The easiest way to decrease sour is to increase your daily feedings to at least 3x a day and after a couple days you'll notice the strong sourness replaced by a sweet buttery twang.  Much milder.  My liking to sour depends on the place its in.  Sometimes its just perfect (Pane Maggiore) and sometimes its too much (my previous jobs SFSD).  It can improve and diminish flavor profiles depending on the formula.  Example I've yet to find a sour baguette that is better than a sweet baguette.  

Thanks for the comments and i look forward to seeing your results

Josh

Syd's picture
Syd

Thanks for the advice on feeding Josh.  My reason for feeding the levain less was precisely so that I could give it more time to peak.  I have being trying to time it so that my levain peaks in 12 hours.  This means I can feed the levain in the early evening and start the bread the following morning.  My white levain is usually ready in 4 hours and so I always feed that on the morning of the bake. However, that means the whole process is four hours longer.  I was trying to shorten the time spent by allowing the levain to do its work while I slept.  I didn't realize this would make it more sour.  I will have to rethink my strategy.  I hadn't thought this would make it sourer.

I add all the whole wheat to the levain because I feel the final loaf tastes better that way.  I've done it both ways and I seem to get more of a wheaty, nutty flavor when all the whole wheat is in the levain.  

Will definitely take your comments into consideration when planning my next bake.

Best,

Syd

golgi70's picture
golgi70

Maintaining a mellower sour takes an extra step.  maybe a blend of white and wheat would hit your profile?

josh

dabrownman's picture
dabrownman

for being so dry.  The outside looks great and the scoring top notch. Well done Josh.   So how did it taste compared to the PVM?

Happy baking

golgi70's picture
golgi70

Compared to PVM?  Ha.  Not as good.  But maybe with the added hydration a quality loaf when you seek something soft.  It's also much less sweet and has a bit more nutty bite to it.  Really good with cashew butter and super fruit spread. 

Josh

CAphyl's picture
CAphyl

Josh:  Looks so good. I will have to try it. Great crumb and crust.  I think I chicken out some times and don't finish properly to have the kind of bold crust you have on the first one. You have set the example!  Best,  Phyllis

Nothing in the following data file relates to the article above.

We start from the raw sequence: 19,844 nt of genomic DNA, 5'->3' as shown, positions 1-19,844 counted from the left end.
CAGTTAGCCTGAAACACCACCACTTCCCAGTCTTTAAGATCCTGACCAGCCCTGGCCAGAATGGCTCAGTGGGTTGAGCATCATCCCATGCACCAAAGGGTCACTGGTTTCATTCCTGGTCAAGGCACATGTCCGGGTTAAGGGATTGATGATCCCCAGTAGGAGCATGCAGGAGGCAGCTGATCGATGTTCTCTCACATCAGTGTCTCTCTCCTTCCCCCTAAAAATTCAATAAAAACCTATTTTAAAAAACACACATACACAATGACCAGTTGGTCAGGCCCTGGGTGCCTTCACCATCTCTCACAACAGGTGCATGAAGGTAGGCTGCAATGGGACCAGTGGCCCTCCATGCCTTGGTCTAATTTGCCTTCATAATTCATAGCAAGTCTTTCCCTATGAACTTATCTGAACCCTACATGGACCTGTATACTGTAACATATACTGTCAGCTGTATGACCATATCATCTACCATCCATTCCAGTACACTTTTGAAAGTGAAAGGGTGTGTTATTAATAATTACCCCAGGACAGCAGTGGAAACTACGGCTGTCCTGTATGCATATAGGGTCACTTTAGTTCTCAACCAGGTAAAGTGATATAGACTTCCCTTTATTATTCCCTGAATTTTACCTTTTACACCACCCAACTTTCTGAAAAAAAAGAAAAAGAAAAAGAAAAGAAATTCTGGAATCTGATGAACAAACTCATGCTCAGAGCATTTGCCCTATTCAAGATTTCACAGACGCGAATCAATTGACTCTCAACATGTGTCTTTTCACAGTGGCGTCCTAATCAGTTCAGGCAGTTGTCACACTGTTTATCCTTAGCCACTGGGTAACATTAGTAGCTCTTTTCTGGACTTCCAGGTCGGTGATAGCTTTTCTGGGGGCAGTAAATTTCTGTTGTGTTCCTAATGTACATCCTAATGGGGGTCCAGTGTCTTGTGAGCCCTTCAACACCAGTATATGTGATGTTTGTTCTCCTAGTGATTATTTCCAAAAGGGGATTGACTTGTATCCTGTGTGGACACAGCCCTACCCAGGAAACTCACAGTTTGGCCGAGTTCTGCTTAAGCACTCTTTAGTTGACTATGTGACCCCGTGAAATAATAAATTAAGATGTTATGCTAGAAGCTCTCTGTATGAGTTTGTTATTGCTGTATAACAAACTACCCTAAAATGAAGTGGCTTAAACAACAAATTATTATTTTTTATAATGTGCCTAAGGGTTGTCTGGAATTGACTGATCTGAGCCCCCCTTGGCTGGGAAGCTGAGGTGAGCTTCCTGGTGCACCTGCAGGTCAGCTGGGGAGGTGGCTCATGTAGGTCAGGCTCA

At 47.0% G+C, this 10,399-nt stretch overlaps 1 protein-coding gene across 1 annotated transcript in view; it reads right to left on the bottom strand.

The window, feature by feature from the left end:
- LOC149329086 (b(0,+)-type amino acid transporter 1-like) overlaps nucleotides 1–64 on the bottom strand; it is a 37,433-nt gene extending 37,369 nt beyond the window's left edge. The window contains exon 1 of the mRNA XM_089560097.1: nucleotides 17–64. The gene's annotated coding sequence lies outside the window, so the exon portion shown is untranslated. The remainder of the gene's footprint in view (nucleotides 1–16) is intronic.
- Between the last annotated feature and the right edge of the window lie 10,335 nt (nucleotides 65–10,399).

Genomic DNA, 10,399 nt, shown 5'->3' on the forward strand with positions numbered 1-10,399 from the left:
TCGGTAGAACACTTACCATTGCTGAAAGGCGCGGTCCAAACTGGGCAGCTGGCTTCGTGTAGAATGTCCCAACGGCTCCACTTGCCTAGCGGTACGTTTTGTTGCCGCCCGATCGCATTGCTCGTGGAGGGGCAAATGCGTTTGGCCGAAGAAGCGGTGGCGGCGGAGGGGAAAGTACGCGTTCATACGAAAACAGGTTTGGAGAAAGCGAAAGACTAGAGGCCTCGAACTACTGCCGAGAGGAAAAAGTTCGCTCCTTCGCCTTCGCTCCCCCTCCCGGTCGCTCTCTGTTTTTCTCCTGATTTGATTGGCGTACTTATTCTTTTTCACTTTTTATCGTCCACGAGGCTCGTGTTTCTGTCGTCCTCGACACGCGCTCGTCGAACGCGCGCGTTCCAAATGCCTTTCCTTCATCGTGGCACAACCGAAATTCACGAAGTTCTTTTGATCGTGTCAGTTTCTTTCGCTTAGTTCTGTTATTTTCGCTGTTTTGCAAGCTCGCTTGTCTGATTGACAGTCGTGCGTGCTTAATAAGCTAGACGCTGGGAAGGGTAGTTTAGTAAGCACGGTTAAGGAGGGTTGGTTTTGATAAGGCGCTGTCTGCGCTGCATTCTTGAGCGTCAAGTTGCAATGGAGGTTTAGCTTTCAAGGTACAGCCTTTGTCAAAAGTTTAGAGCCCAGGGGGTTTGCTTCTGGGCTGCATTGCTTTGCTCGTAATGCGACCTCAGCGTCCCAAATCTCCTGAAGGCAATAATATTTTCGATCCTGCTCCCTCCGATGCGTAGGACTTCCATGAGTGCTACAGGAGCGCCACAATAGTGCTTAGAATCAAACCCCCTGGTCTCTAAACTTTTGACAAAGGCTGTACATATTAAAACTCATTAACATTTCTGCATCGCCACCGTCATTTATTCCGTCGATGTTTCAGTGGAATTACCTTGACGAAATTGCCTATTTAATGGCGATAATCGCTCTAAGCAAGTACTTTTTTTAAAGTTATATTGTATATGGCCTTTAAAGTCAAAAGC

golgi70's picture
golgi70

Rule of Thumb when you think its done it needs 5-10 more minutes.  

Thanks and I can't wait to see your results.  Highly recommend increasing hydration. 

Josh

dmsnyder's picture
dmsnyder

The formula is not terribly different from the "PVM." I'm curious what you think after you make it at 83% hydration.

I love the concept of going shopping with bread to spend.

David

golgi70's picture
golgi70

And bring home the bacon (sometimes literally).  It is quite fun and the farmer's seem to enjoy it too.  They get some fresh bread for the week and I get some seasonal eats for the week.  Win Win. 

It isn't terrible diff from PVM at first glance but the wheat is boosted up by double (more so if you wanna call spelt wheat) and Rye cut down to a bit more than a 1/4.  It's a much more Wheaty than PVM.  But the true test has yet to come.  I'd like to try your Finish Rye before I come back to this one though.  I've decided I may sprout the flax which should increase it's overall health benefits I think.  

Cheers

Josh

MisterTT's picture
MisterTT

with the lower hydration! The flour mix reminds me somewhat of Tom's (Toad.de.b) improvisation of Rubaud's mix, though there's a bit more whole grains here.

Always love a good pain de campagne.

golgi70's picture
golgi70

Albeit I was disappointed but mostly because I didn't make the proper loaf I intended, the bread is pretty good.  I've not read about Tom's Rubaud mix.  I'll look into that.  

As for P de C.  It's sort of a mystery to me.  There doesn't seem to be much guideline to this dough with such infamy.  The only common factor I've seen is it generally has Whole Wheat as a portion of the mix (I've seen it range from 10-50%) and many like a small incorporation of Rye (2-10%).  I've seen it made with stiff starter, liquid levain, biga, poolish.  And the versions I've purchased from bakeries have been dominantly white bread.  This one got me excited for a few reasons.  It's loaded with whole grain, the source of the formula, and my good friend/colleague's strong recommendation.  

Cheers

Josh